“You know, I feel like a hampster in one of those plastic wheels.  All day I clean.  All day!  I clean, clean, clean.  I wash dishes, what?  Five times a day?  I organize dishes, I wash them, I dry them, I put them away, I take them out again… I make a meal and start all over.  Argh!”

Back to the sink, dip cloth, ring it out, and now the counter tops.  My husband just looks up, smiles slightly, and keeps scrubbing the pot in his hands.

“I mean, seriously!” I continue.  “It’s all I do.  It’s practically my unpaid occupation!  I clean half-done crafts, I pick up toys, books, games, play-doh… I scrub toilets, I vacuum – like 4 times a day now that we have Molly (our 85lbs Golden Retriever Pup).  I do dishes.  That’s what I do.  I should have gotten a degree in soap suds or something.”

He snorts and shakes his head.

I shake mine too, finally stopping myself from further outburst.  And then – I quit ranting long enough to allow my mind to wander in the silence of our little country home full of sleeping kids.  I start thinking about the Mamas out there who don’t have a kitchen. Mamas who don’t have warm walls around them and safe places to play with their sweet babies.  Mamas who can’t wash dishes in the sink because there is no running water.  Mamas who may not even have dishes to do because there was no food to cook.  And then I start clearing plates and looking at all the waste the kids had left behind.  Mashed potatoes, corn, carrots, half of a buttered tea biscuit, almost a full piece of chicken breast.  My eyes well-up as I realize the amount of food I scrape into the green bin could be enough to feed a starving child a bigger meal than he’ll get in a week.

The conviction hits me like a freight train and I hunch over the table, allowing the tears to flow – the emotions to hit me.  The way you smack someone on the cheek who’s passed out, that’s the way they hit me. “Wake up, Cass!” (Smack.)  “CASS!  WAKE UP!!!” (Smack, smack, smack!)

Once again I’m reminded of my own immaturity and where I’m truly standing on this journey of life.  Not even close to ‘there’.  I complain and grumble when I tidy up at the end of a busy day.  And I fail to realize what that means.  It means I say no to God’s blessing in my life.  That I choose to heave a juvenile “whatever” to all He has given me.  (And it’s then when I am brought to my knees for the grace over me and thankful for humble women who teach so freely.)  And thankful too that life is a journey and we get second chances.  And third, fourth, fifth…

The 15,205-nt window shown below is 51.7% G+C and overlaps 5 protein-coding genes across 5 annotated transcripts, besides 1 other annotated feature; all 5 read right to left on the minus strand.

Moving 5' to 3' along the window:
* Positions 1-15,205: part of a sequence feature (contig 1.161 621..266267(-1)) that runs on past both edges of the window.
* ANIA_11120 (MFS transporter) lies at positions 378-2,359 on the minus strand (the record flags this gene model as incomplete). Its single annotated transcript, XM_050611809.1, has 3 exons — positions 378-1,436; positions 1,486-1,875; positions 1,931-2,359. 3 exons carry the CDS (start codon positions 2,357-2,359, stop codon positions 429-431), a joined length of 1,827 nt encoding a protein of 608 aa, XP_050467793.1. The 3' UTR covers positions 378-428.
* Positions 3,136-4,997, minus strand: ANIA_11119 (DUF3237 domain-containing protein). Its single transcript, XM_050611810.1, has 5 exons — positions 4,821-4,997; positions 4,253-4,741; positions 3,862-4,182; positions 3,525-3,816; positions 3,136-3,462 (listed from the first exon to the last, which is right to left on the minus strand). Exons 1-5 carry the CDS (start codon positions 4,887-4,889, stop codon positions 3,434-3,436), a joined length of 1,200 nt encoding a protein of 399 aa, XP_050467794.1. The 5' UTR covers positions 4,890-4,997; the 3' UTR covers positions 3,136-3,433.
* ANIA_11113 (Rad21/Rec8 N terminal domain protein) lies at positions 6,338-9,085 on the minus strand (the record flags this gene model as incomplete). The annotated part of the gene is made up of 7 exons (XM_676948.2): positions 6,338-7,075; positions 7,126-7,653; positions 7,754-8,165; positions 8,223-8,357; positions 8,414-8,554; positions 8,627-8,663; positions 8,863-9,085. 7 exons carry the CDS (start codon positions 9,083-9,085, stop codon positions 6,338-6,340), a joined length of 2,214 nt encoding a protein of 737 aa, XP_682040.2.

I have so much more than I’ll ever need.  I can run warm water to wash our dishes.  I have a warm, clean kitchen filled with artwork from our kids, spices, teas, delicious goodies, and happy family memories.  I have electricity.  I have a fridge full of healthy, fresh food I can reach in and give my child when he is hungry.  I have clean drinking water to offer my daughter when she is thirsty.  I’ve never had to feel my heart burst and turn violently inside my chest while I watch my children cry in pain because they are starving and their Mama has no food to give them.

This may not sound like the kind of thoughts that would fill me with anything but extreme sorrow.  And I do feel sorrow – I weep for all the families who live in poverty and especially those Mothers who simply cannot provide the basic necessities for their children.  I pray for them and we help them, but not enough.  We could do more.  Always more.  And starting with this – having the humble respect to be THANKFUL for what I have.  Not greedily and ignorantly whining because I have chores to do.

I want this feeling to last – the wide-eyed dish-doing realization that I am so weak and so selfish and also so underservingly, richly given-to.  I want to live in light of all I have, not all I don’t have.  I want to grip for dear life at the whispered prayer for God to help me remember all the Mamas who are equal to me in every way, deserving all I’ve never deserved to have.  To give to them freely and openly.  To never ever take a simple task like ‘doing the dishes’ for granted.  The fact that I can and need to do the daily chore of ‘washing up’ makes me deeply and immeasurably blessed in so many ways.

So yes, these stacked up, mucked-up, caked-on plates are indeed, Blessed Dishes.

This post was shared at: